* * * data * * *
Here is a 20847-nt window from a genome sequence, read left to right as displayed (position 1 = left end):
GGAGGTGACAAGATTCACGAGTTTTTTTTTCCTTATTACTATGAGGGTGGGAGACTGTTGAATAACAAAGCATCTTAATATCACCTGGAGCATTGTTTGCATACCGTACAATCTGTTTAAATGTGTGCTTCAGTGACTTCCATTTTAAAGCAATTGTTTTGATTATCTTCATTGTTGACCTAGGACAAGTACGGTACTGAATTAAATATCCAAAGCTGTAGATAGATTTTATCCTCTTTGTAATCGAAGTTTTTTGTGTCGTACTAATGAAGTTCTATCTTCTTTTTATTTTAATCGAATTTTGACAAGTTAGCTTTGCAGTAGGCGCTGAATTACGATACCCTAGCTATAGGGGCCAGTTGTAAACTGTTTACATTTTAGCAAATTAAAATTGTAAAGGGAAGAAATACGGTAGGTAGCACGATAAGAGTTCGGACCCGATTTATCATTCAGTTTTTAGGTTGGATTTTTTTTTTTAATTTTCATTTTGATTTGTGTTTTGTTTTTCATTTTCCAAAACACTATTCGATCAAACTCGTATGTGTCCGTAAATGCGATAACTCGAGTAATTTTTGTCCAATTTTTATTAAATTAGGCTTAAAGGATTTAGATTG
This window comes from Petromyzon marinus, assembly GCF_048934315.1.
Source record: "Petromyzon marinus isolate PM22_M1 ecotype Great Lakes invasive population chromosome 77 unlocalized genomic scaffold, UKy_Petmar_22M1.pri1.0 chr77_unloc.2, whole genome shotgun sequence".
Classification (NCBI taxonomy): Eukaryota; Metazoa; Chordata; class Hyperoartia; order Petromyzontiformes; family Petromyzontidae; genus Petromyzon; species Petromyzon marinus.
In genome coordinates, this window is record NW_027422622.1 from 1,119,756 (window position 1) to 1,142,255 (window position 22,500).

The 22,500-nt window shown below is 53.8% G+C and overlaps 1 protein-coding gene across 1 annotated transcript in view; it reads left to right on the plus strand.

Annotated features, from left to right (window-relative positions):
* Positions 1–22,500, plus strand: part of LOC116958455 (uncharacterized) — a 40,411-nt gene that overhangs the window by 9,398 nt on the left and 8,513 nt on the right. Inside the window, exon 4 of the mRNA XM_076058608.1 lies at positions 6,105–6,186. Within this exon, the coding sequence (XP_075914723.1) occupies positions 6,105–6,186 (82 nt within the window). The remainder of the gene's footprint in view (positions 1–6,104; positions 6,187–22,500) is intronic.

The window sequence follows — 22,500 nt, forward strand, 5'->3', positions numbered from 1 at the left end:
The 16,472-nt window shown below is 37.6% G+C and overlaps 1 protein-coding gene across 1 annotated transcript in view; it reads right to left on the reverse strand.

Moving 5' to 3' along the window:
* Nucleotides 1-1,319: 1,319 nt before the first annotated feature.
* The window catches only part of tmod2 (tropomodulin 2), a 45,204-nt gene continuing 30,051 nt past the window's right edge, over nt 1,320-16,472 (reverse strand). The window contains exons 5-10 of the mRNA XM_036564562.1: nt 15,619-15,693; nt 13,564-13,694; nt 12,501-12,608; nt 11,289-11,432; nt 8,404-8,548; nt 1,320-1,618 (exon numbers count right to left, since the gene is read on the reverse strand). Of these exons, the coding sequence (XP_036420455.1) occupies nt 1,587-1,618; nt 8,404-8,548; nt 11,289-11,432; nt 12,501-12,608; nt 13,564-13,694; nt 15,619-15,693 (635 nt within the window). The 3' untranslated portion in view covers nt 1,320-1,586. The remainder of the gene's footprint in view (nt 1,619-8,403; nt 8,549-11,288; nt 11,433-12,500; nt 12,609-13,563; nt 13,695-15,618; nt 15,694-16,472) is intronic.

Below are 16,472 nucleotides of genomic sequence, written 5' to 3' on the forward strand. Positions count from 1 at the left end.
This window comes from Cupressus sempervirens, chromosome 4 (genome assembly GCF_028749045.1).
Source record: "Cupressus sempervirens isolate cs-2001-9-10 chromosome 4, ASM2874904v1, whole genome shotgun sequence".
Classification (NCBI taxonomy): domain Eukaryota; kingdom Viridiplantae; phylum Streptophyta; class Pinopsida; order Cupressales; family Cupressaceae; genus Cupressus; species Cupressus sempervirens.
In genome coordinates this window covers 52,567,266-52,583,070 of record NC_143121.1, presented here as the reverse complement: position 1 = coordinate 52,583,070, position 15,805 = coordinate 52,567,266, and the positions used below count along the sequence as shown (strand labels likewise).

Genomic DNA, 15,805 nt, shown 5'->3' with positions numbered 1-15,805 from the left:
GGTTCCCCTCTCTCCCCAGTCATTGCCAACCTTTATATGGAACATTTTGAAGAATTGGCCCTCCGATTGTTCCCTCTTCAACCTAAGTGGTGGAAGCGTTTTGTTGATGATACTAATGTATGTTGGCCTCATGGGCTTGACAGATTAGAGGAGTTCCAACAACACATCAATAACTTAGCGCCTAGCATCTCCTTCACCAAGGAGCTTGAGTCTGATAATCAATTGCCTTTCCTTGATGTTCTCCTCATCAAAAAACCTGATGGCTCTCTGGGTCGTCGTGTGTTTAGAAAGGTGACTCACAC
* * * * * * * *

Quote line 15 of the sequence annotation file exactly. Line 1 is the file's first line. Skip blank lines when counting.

Below are 16,472 nucleotides of genomic sequence, written 5' to 3' on the forward strand. Positions count from 1 at the left end.